Introduction: Wide variability exists in emergency department (ED) syncope management. The Canadian Syncope Risk Score (CSRS) was derived and validated to predict the probability of 30-day serious outcomes after ED disposition. The objective was to identify barriers and facilitators among physicians for CSRS use to stratify risk and guide disposition decisions Methods: We conducted semi-structured interviews with physicians involved in ED syncope care at 8 Canadian sites. We used purposive sampling, contacting ED physicians, cardiologists, internists, and hospitalists until theme saturation was reached. Interview questions were designed to understand whether the CSRS recommendations are consistent with current practice, barriers and facilitators for application into practice, and intention for future CSRS use. Interviews were conducted via telephone or videoconference. Two independent raters coded interviews using an inductive approach to identify themes, with discrepancies resolved through consensus. Our methods were consistent with the Knowledge to Action Framework, which highlights the need to assess barriers and facilitators for knowledge use and for adapting new interventions into local contexts. Results: We interviewed 14 ED physicians, 7 cardiologists, and 10 hospitalists/internists across 8 sites. All physicians reported the use of electrocardiograms for patients with syncope, a key component in the CSRS criteria. Almost all physicians reported that the low risk recommendation (discharge without specific follow-up) was consistent with current practice, while less consistency was seen for moderate (15 days outpatient monitoring) and high risk recommendations (outpatient monitoring and/or admission). Key barriers to following the CSRS included a lack of access to outpatient monitoring and uncertainty over timely follow-up care. Other barriers included patient/family concerns, social factors, and necessary bloodwork. Facilitators included assisting with patient education, reassurance of their clinical gestalt, and optimal patient factors (e.g. reliability to return, support at home, few comorbidities). Conclusion: Physicians are receptive to using the CSRS tool for risk stratification and decision support. Implementation should address identified barriers, and adaptation to local settings may involve modifying the recommended clinical actions based on local resources and feasibility.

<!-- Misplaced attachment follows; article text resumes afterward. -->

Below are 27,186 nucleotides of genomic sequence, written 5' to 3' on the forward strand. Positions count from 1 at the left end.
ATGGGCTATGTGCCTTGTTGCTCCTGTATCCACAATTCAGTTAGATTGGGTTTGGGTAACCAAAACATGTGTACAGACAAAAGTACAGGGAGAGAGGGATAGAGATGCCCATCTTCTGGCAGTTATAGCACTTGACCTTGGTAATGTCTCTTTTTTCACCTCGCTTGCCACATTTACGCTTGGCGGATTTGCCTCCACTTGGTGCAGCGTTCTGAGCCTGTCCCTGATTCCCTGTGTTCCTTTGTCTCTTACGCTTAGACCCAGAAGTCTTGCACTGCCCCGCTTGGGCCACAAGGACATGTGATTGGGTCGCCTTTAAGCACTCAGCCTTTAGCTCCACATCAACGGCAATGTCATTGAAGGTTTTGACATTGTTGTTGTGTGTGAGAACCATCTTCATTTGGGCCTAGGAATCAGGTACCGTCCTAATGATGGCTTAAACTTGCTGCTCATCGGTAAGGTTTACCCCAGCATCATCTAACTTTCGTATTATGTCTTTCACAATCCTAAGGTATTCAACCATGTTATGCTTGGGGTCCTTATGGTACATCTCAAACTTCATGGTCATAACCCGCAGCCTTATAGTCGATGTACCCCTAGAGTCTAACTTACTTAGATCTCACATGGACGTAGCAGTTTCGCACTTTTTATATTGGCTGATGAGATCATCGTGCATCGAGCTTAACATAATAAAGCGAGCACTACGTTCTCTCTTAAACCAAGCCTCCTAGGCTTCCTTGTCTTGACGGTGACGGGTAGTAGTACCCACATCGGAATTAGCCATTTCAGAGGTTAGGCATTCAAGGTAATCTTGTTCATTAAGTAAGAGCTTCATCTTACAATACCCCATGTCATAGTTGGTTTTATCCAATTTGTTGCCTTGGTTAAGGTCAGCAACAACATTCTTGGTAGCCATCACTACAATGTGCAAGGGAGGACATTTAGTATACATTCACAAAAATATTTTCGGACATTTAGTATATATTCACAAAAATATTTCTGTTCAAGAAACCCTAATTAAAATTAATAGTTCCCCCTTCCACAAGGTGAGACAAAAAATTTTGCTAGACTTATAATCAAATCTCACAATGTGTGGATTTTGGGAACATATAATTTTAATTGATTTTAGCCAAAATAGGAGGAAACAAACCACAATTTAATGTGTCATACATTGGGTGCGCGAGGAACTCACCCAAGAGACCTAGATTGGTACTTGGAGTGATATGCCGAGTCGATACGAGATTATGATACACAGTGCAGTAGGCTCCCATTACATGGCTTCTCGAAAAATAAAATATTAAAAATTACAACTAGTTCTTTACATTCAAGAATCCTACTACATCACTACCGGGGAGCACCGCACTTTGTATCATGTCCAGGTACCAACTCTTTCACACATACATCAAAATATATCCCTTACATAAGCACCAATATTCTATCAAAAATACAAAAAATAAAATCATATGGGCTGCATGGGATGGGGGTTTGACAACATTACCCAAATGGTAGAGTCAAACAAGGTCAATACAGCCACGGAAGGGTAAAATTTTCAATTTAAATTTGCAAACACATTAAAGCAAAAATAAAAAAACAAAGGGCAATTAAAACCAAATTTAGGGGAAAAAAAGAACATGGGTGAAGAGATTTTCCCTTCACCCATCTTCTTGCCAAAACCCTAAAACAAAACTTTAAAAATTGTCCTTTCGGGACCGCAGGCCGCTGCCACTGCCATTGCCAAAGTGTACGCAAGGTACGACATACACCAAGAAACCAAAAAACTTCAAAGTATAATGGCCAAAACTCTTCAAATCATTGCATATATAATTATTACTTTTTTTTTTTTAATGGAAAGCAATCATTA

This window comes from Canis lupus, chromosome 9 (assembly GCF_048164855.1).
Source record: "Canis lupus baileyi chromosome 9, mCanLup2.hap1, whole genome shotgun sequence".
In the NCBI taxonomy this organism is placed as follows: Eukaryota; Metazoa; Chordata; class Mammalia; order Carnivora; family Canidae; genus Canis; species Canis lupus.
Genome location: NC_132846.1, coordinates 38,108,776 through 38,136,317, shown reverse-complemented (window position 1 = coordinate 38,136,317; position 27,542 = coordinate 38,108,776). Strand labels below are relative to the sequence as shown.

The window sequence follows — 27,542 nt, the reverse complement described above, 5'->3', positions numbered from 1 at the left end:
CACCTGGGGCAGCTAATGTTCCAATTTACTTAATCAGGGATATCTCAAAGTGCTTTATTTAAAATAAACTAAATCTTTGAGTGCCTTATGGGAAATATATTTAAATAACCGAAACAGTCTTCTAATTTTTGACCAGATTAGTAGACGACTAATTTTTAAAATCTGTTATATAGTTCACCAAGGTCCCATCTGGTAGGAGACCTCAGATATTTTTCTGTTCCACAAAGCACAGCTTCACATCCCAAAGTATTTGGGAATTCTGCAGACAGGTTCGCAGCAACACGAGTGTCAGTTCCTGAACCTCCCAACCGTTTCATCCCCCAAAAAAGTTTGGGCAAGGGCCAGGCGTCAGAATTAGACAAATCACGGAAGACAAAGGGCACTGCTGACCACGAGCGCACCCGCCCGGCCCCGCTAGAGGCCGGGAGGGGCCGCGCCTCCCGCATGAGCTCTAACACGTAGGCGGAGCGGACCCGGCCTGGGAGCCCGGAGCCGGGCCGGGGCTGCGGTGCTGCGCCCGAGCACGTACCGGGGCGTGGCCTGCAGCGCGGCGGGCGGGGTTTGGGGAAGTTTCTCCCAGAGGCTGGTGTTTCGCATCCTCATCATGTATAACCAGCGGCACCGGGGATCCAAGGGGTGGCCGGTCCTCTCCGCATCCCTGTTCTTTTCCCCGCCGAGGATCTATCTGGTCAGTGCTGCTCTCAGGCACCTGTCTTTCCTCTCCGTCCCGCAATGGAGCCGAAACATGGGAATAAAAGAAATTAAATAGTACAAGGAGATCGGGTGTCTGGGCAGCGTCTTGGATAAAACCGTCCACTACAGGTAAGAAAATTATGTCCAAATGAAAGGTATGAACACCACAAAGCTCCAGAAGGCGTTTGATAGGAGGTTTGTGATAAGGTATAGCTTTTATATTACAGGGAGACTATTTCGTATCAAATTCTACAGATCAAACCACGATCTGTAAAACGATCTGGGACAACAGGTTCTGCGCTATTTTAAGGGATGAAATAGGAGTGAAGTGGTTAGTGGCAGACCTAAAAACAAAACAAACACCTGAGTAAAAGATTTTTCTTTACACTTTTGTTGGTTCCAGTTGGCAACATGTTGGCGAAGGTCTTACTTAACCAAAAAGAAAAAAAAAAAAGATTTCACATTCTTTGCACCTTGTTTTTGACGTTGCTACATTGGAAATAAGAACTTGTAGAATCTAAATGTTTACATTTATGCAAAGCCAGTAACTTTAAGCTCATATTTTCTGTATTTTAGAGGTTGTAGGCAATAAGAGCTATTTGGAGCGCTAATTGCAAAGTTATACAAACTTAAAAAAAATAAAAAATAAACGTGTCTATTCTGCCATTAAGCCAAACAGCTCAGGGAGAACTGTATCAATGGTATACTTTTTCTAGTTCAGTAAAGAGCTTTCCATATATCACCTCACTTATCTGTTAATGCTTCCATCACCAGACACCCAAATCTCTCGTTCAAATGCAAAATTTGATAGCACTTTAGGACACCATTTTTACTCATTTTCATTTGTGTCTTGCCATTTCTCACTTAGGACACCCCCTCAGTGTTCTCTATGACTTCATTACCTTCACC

Introduction: Each year, 3/1000 Canadians sustain a mild traumatic brain injury (mTBI). Many of those mTBI are accompanied by various co-injuries such as dislocations, sprains, fractures or internal injuries. A number of those patients, with or without co-injuries will suffer from persistent post-concussive symptoms (PPCS) more than 90 days post injury. However, little is known about the impact of co-injuries on mTBI outcome. This study aims to describe the impact of co-injuries on PPCS and on patient return to normal activities. Methods: This multicenter prospective cohort study took place in seven large Canadian Emergency Departments (ED). Inclusion criteria: patients aged ≥ 14 who had a documented mTBI that occurred within 24 hours of ED visit, with a Glasgow Coma Scale score of 13-15. Patients who were admitted following their ED visit or unable to consent were excluded. Clinical and sociodemographic information was collected during the initial ED visit. A research nurse then conducted three follow-up phone interviews at 7, 30 and 90 days post-injury, in which they assessed symptom evolution using the validated Rivermead Post-concussion Symptoms Questionnaire (RPQ). Adjusted risk ratios (RR) were calculated to estimate the influence of co-injuries. Results: A total of 1674 patients were included, of which 1023 (61.1%) had at least one co-injury. At 90 days, patients with co-injuries seemed to be at higher risk of having 3 symptoms ≥2 points according to the RPQ (RR: 1.28 95% CI 1.02-1.61) and of experiencing the following symptoms: dizziness (RR: 1.50 95% CI 1.03-2.20), fatigue (RR: 1.35 95% CI 1.05-1.74), headaches (RR: 1.53 95% CI 1.10-2.13), taking longer to think (RR: 1.50 95% CI 1.07-2.11) and feeling frustrated (RR: 1.45 95% CI 1.01-2.07). We also observed that patients with co-injuries were at higher risk of non-return to their normal activities (RR: 2.31 95% CI 1.37-3.90). Conclusion: Patients with co-injuries could be at higher risk of suffering from specific symptoms at 90 days post-injury and to be unable to return to normal activities 90 days post-injury. A better understanding of the impact of co-injuries on mTBI could improve patient management. However, further research is needed to determine if the differences shown in this study are due to the impact of co-injuries on mTBI recovery or to the co-injuries themselves.